Lachlan Shire Mayor John Medcalf OAM, was among Local Government leaders who met in Sydney from Monday, 28 February to Wednesday, 2 March 2022, who were there to come to agreement on how to tackle their growing concerns for the sustainability of Local Government services in the context of the current raft of poor State decision making and programming. Image Credit: Lachlan Shire Council.

LOCAL GOVERNMENT LEADERS CALL FOR BETTER MANAGEMENT

Lachlan Shire Mayor John Medcalf OAM, was among Local Government leaders who met in Sydney from Monday, 28 February to Wednesday, 2 March 2022 at a special conference of Local Government NSW members.
Mayors and Councillors of the Central NSW Joint Organisation were there to come to agreement on how to tackle their growing concerns for the sustainability of Local Government services in the context of the current raft of poor State decision making and programming.
“It is clear when reading the business paper for the Conference that Councils around NSW have significant concerns for the management of the State,” Mr Medcalf explained.
“Everyone can appreciate that the past few years have been challenging, however there is constant theme of “good ideas, poorly executed” that typifies the operation of the State.
“For example, the biodiversity offset scheme is a good idea but the financial penalty is far too high which is really stifling development. The E Portal that sought to enable faster consent times for development applications has slowed them down.
“Amalgamations that have supposed to save Councils and communities millions of dollars have sent a significant number of these new Councils to the wall.
“Fit for purpose processes are a thing of the past. Consultation time frames are too short, poorly informed and poorly designed. A State’s plan making can go from rushed to years in the making. These are for important things like transport and water planning.
“The culture of churn and change, when every change in the Ministry has a change in the bureaucracy which can take up to three years to effect.
“Given how often the Ministries rotate it is easy to see how the bureaucrats lose touch with their core business and are disillusioned.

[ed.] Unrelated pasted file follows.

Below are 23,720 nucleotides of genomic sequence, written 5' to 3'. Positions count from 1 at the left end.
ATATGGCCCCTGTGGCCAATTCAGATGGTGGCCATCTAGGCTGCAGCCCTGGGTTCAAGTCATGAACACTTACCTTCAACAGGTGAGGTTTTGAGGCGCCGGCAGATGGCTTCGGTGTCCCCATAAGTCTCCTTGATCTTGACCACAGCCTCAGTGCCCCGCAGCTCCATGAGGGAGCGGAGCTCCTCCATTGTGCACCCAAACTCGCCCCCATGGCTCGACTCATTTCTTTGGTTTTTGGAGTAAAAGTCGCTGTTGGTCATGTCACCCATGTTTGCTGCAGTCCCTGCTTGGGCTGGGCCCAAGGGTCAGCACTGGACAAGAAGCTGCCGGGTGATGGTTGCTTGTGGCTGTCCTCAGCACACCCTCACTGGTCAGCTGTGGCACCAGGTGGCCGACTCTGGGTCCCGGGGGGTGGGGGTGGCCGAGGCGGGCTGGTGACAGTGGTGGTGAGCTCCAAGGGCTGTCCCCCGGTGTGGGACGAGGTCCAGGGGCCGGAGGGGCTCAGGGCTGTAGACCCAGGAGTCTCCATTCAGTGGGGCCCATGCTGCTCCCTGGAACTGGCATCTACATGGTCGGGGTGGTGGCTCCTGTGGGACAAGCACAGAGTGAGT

“Local Government has extremely sound, regulated systems in place to assure their communities of good governance. We must go to the people every term and seek advice on their priority. We must have workforce, asset management and long-term financial plans that reflect the community’s aspirations. We have audit, risk management and assurance frameworks regulated by the State and we have to report to the community on these annually and every term.
“If the State had to work in the same way it insists Council work they would not have ceased corridor planning for regional roads. The people of NSW would know what the infrastructure priority list was for the State and how we planned to pay for it. Imagine if that State Government had to go to the people every term and ask what they want, deliver it and then report against it.
“Instead, every time we turn around there is another announcement that does not pass the commonsense test. Worse, many attack the viability of Councils.
“Infrastructure contributions, Emergency Service Levies and most recent the 0.7 per cent rate rise. On the one hand we are wasting tax-payers money spinning our wheels in State processes and on the other hand we are asked to do more with less.
“For example, supporting the State and Federal Government’s stimulus packages by paying 50 per cent for infrastructure that may not be a community priority. Meanwhile our communities tell us they want better roads. How good would it be if the focus was on roads in the stimulus packages? Or the provision of quality secure water?” Mayor Medcalf concluded.
According to Mayor Medcalf, Council’s around the State are reducing service levels to communities as they try to remain solvent, compliant with State regulation, deliver State imposed programs and meet the needs of their communities. Ultimately it is the people of NSW who suffer as the State wastes their money on poor processes while reducing the services of Council.

Last Updated: 16/03/2022By

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